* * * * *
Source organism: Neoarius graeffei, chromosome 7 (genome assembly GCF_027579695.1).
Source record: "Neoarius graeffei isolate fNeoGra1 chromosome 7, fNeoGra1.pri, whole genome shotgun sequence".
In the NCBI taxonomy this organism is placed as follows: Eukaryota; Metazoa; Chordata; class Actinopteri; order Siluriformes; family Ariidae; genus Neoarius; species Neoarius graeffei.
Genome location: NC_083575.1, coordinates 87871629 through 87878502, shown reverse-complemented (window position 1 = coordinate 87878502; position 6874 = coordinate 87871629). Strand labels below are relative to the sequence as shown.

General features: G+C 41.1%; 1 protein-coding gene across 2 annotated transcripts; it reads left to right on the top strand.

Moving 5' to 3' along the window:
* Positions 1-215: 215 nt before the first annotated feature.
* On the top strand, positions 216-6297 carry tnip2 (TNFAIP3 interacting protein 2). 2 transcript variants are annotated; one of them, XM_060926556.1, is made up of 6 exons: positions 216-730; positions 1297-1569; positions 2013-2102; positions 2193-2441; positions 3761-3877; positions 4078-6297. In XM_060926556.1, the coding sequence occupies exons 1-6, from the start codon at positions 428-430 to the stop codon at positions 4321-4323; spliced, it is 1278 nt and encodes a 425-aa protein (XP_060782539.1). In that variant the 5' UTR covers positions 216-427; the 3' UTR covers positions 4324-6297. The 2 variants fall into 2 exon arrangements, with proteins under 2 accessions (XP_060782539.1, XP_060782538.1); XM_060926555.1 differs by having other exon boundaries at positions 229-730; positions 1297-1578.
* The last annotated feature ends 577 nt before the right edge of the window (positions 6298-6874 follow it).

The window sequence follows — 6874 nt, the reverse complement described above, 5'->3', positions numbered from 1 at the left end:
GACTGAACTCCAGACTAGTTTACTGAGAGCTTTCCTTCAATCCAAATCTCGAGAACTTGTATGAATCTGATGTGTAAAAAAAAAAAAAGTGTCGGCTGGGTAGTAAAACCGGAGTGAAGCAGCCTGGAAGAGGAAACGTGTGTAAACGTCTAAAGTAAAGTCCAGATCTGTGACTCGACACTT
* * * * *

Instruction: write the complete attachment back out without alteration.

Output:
Source organism: Neoarius graeffei, chromosome 7 (genome assembly GCF_027579695.1).
Source record: "Neoarius graeffei isolate fNeoGra1 chromosome 7, fNeoGra1.pri, whole genome shotgun sequence".
In the NCBI taxonomy this organism is placed as follows: Eukaryota; Metazoa; Chordata; class Actinopteri; order Siluriformes; family Ariidae; genus Neoarius; species Neoarius graeffei.
Genome location: NC_083575.1, coordinates 87871629 through 87878502, shown reverse-complemented (window position 1 = coordinate 87878502; position 6874 = coordinate 87871629). Strand labels below are relative to the sequence as shown.

General features: G+C 41.1%; 1 protein-coding gene across 2 annotated transcripts; it reads left to right on the top strand.

Moving 5' to 3' along the window:
* Positions 1-215: 215 nt before the first annotated feature.
* On the top strand, positions 216-6297 carry tnip2 (TNFAIP3 interacting protein 2). 2 transcript variants are annotated; one of them, XM_060926556.1, is made up of 6 exons: positions 216-730; positions 1297-1569; positions 2013-2102; positions 2193-2441; positions 3761-3877; positions 4078-6297. In XM_060926556.1, the coding sequence occupies exons 1-6, from the start codon at positions 428-430 to the stop codon at positions 4321-4323; spliced, it is 1278 nt and encodes a 425-aa protein (XP_060782539.1). In that variant the 5' UTR covers positions 216-427; the 3' UTR covers positions 4324-6297. The 2 variants fall into 2 exon arrangements, with proteins under 2 accessions (XP_060782539.1, XP_060782538.1); XM_060926555.1 differs by having other exon boundaries at positions 229-730; positions 1297-1578.
* The last annotated feature ends 577 nt before the right edge of the window (positions 6298-6874 follow it).

The window sequence follows — 6874 nt, the reverse complement described above, 5'->3', positions numbered from 1 at the left end:
GACTGAACTCCAGACTAGTTTACTGAGAGCTTTCCTTCAATCCAAATCTCGAGAACTTGTATGAATCTGATGTGTAAAAAAAAAAAAAGTGTCGGCTGGGTAGTAAAACCGGAGTGAAGCAGCCTGGAAGAGGAAACGTGTGTAAACGTCTAAAGTAAAGTCCAGATCTGTGACTCGACACTT